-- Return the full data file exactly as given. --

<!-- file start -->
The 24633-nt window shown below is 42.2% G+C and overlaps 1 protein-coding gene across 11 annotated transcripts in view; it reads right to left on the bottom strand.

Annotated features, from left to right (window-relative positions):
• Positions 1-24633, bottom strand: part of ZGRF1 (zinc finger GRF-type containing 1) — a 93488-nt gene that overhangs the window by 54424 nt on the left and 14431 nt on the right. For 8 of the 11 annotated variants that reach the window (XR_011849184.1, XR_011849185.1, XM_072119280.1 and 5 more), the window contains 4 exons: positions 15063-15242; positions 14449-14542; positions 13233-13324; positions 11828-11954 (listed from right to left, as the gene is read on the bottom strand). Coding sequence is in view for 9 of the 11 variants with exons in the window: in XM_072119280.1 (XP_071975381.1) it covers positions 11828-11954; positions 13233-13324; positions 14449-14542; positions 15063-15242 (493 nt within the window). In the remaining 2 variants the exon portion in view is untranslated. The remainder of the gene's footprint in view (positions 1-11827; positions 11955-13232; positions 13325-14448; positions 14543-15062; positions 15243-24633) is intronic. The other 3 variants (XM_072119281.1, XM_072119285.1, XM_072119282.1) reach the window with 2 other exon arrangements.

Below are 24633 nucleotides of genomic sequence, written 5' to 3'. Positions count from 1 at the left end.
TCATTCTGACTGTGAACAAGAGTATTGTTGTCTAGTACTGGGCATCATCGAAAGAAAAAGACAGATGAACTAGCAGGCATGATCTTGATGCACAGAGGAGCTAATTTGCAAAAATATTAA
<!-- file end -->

The 24633-nt window shown below is 42.2% G+C and overlaps 1 protein-coding gene across 11 annotated transcripts in view; it reads right to left on the bottom strand.

Annotated features, from left to right (window-relative positions):
• Positions 1-24633, bottom strand: part of ZGRF1 (zinc finger GRF-type containing 1) — a 93488-nt gene that overhangs the window by 54424 nt on the left and 14431 nt on the right. For 8 of the 11 annotated variants that reach the window (XR_011849184.1, XR_011849185.1, XM_072119280.1 and 5 more), the window contains 4 exons: positions 15063-15242; positions 14449-14542; positions 13233-13324; positions 11828-11954 (listed from right to left, as the gene is read on the bottom strand). Coding sequence is in view for 9 of the 11 variants with exons in the window: in XM_072119280.1 (XP_071975381.1) it covers positions 11828-11954; positions 13233-13324; positions 14449-14542; positions 15063-15242 (493 nt within the window). In the remaining 2 variants the exon portion in view is untranslated. The remainder of the gene's footprint in view (positions 1-11827; positions 11955-13232; positions 13325-14448; positions 14543-15062; positions 15243-24633) is intronic. The other 3 variants (XM_072119281.1, XM_072119285.1, XM_072119282.1) reach the window with 2 other exon arrangements.

Below are 24633 nucleotides of genomic sequence, written 5' to 3'. Positions count from 1 at the left end.
TCATTCTGACTGTGAACAAGAGTATTGTTGTCTAGTACTGGGCATCATCGAAAGAAAAAGACAGATGAACTAGCAGGCATGATCTTGATGCACAGAGGAGCTAATTTGCAAAAATATTAA